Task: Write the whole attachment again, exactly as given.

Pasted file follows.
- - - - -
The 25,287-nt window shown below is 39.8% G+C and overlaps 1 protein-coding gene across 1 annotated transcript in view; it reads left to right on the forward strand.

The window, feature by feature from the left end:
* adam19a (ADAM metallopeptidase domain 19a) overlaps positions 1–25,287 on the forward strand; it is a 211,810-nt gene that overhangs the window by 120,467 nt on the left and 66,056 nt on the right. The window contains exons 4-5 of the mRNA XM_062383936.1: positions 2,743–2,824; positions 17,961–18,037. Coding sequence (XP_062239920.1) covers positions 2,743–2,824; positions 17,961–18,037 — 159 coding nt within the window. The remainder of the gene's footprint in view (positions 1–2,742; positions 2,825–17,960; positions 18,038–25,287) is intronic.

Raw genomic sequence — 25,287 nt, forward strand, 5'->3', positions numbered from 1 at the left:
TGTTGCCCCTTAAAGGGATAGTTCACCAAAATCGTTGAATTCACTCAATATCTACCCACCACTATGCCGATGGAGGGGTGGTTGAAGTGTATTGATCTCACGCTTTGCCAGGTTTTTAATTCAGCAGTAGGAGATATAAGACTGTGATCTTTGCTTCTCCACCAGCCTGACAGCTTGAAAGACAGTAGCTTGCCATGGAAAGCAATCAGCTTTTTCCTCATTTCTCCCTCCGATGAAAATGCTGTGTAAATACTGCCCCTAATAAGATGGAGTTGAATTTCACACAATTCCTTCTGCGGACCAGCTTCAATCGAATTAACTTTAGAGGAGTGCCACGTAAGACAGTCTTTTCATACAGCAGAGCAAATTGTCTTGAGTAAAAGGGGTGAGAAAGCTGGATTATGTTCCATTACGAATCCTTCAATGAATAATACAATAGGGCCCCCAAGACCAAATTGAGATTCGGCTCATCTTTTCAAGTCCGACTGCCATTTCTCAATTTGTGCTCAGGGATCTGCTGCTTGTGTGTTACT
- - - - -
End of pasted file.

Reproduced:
The 25,287-nt window shown below is 39.8% G+C and overlaps 1 protein-coding gene across 1 annotated transcript in view; it reads left to right on the forward strand.

The window, feature by feature from the left end:
* adam19a (ADAM metallopeptidase domain 19a) overlaps positions 1–25,287 on the forward strand; it is a 211,810-nt gene that overhangs the window by 120,467 nt on the left and 66,056 nt on the right. The window contains exons 4-5 of the mRNA XM_062383936.1: positions 2,743–2,824; positions 17,961–18,037. Coding sequence (XP_062239920.1) covers positions 2,743–2,824; positions 17,961–18,037 — 159 coding nt within the window. The remainder of the gene's footprint in view (positions 1–2,742; positions 2,825–17,960; positions 18,038–25,287) is intronic.

Raw genomic sequence — 25,287 nt, forward strand, 5'->3', positions numbered from 1 at the left:
TGTTGCCCCTTAAAGGGATAGTTCACCAAAATCGTTGAATTCACTCAATATCTACCCACCACTATGCCGATGGAGGGGTGGTTGAAGTGTATTGATCTCACGCTTTGCCAGGTTTTTAATTCAGCAGTAGGAGATATAAGACTGTGATCTTTGCTTCTCCACCAGCCTGACAGCTTGAAAGACAGTAGCTTGCCATGGAAAGCAATCAGCTTTTTCCTCATTTCTCCCTCCGATGAAAATGCTGTGTAAATACTGCCCCTAATAAGATGGAGTTGAATTTCACACAATTCCTTCTGCGGACCAGCTTCAATCGAATTAACTTTAGAGGAGTGCCACGTAAGACAGTCTTTTCATACAGCAGAGCAAATTGTCTTGAGTAAAAGGGGTGAGAAAGCTGGATTATGTTCCATTACGAATCCTTCAATGAATAATACAATAGGGCCCCCAAGACCAAATTGAGATTCGGCTCATCTTTTCAAGTCCGACTGCCATTTCTCAATTTGTGCTCAGGGATCTGCTGCTTGTGTGTTACT